“I have seen the comment put out by PCS following my announcement that I am not seeking re-election to the House of Commons. I was particularly struck by the assertion, in relation to our Government efficiency and reform savings that last year saved £14.3 billion, that “scandalously, ministers are being all too willingly assisted by senior civil servants in some departments.”
There is a clear constitutional duty in our democracy for all civil servants to implement ministerial decisions. In the light of the shocking allegation that it is only in some departments that senior civil servants are assisting ministers, I ask that you furnish me and the Civil Service Commission with details of the departments where you believe this is not happening.”
At last some government good news:
“Hospitals and fire services will be run “outside the public sector” as the Conservatives dramatically shrink the state and cut costs, a senior minister has disclosed. Francis Maude, the Cabinet Office minister, told The Telegraph that services could be handed over to mutual companies owned by employers and other non-state bodies. Mr Maude, who is drawing up plans for £20 billion of Whitehall savings by 2020, said that with the exception of defence and policing, every function of the state could potentially be done outside the public sector.”
The early stats on Frankie Maude’s reforms of trade union facility time don’t make great reading, but Guido is pleased to report the Cabinet Office is getting its act together. New figures for the third quarter of 2013 reveal the total number of Pilgrims has dropped by 1,000, saving £17 million last year. Cash wasted on Pilgrims as a proportion of the whole paybill is less than a third of what it was in 2011, with another £21 million worth set to be cut next year. Viva la revolucion…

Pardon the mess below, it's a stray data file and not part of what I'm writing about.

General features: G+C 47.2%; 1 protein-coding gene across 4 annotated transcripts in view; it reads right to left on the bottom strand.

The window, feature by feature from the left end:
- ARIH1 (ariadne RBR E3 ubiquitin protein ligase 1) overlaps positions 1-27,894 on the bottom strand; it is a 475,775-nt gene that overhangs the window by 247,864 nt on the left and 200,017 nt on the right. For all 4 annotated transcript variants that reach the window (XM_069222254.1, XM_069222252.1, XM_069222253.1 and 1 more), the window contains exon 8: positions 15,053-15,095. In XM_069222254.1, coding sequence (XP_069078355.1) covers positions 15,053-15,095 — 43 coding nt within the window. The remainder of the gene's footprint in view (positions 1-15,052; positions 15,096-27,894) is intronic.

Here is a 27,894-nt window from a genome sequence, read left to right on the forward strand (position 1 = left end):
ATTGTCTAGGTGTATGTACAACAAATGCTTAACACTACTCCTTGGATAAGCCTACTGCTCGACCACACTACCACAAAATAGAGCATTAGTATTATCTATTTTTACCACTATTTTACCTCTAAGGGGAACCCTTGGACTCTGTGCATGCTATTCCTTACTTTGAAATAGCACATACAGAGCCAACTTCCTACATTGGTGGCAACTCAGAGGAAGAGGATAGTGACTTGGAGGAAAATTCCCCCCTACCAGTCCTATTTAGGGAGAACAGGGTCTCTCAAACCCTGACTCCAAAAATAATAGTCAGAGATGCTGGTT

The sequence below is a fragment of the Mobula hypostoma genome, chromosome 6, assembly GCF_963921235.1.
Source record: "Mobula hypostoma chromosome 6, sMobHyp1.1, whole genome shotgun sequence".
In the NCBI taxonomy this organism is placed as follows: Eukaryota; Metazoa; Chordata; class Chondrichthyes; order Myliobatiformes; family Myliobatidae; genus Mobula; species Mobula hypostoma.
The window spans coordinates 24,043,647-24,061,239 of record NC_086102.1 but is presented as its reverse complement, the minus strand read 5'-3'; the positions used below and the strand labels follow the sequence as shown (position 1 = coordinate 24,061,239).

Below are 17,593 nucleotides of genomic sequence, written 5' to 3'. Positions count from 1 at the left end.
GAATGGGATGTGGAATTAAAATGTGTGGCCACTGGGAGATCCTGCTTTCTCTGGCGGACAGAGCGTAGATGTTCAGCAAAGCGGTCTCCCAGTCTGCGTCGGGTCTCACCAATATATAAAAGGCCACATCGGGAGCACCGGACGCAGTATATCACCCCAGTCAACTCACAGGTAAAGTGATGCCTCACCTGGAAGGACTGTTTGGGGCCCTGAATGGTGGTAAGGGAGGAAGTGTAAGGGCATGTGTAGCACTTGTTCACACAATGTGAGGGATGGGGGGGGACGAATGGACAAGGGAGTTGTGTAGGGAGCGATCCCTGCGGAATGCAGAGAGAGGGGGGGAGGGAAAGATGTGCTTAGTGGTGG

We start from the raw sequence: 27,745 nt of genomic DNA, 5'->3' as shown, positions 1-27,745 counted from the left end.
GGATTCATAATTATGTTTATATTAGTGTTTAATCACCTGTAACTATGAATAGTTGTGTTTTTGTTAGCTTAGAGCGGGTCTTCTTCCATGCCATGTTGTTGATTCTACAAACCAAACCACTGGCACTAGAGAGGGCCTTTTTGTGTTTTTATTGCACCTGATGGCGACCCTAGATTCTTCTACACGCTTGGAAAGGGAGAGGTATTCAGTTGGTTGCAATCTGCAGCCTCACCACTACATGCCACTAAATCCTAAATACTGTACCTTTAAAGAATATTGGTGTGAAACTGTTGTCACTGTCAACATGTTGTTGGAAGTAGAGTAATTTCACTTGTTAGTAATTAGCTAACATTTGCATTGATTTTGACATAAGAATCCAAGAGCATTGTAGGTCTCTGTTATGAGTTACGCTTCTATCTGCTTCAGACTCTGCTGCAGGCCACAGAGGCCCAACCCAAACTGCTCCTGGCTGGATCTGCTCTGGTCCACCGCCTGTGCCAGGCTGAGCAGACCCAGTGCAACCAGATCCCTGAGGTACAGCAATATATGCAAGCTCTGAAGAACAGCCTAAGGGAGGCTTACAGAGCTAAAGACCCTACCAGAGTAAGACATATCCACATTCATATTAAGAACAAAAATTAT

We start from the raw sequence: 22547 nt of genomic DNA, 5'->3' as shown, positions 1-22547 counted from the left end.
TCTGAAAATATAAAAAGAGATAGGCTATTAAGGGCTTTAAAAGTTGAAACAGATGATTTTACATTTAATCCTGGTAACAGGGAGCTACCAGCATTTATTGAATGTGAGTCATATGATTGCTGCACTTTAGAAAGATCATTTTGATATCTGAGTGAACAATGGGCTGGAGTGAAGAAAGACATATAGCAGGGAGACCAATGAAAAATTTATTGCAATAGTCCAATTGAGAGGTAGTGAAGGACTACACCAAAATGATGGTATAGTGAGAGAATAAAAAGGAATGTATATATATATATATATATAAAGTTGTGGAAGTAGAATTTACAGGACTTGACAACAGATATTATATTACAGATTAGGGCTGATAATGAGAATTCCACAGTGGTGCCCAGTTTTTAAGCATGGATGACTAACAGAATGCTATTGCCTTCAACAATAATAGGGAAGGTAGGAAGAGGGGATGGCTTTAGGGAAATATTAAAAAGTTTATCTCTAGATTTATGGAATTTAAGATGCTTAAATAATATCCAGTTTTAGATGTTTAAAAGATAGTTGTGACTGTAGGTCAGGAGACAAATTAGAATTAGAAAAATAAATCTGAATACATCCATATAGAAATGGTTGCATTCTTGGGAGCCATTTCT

UPDATE: Maude is kicking back on the earlier figures:
“In December, it was reported that costs of trade union representation in the Civil Service had risen under this Government. That is entirely untrue and the figures were flawed. The report was based on claimed costs for 2010-2011 of half what our rigorous mapping exercise found. The report’s 2010-2011 figures entirely excluded costs from HM Revenue & Customs, one of the biggest departments; underreported Ministry of Justice costs significantly; and assumed that the cost of full-time representatives for the Department for Work & Pensions accounted for all the costs (i.e. not counting the cost of over 1,300 part-time representatives). The 2010-2011 data was compiled from Parliamentary Questions and FOI requests, based on different methodologies. In addition some departments gave their figures from before proper monitoring was introduced, thus underreporting their actual numbers. The same report used data less up-to-date than the numbers which will be published tomorrow, thus over-reporting the ‘current’ costs.”
Well Guido is sure that has made everything clearer.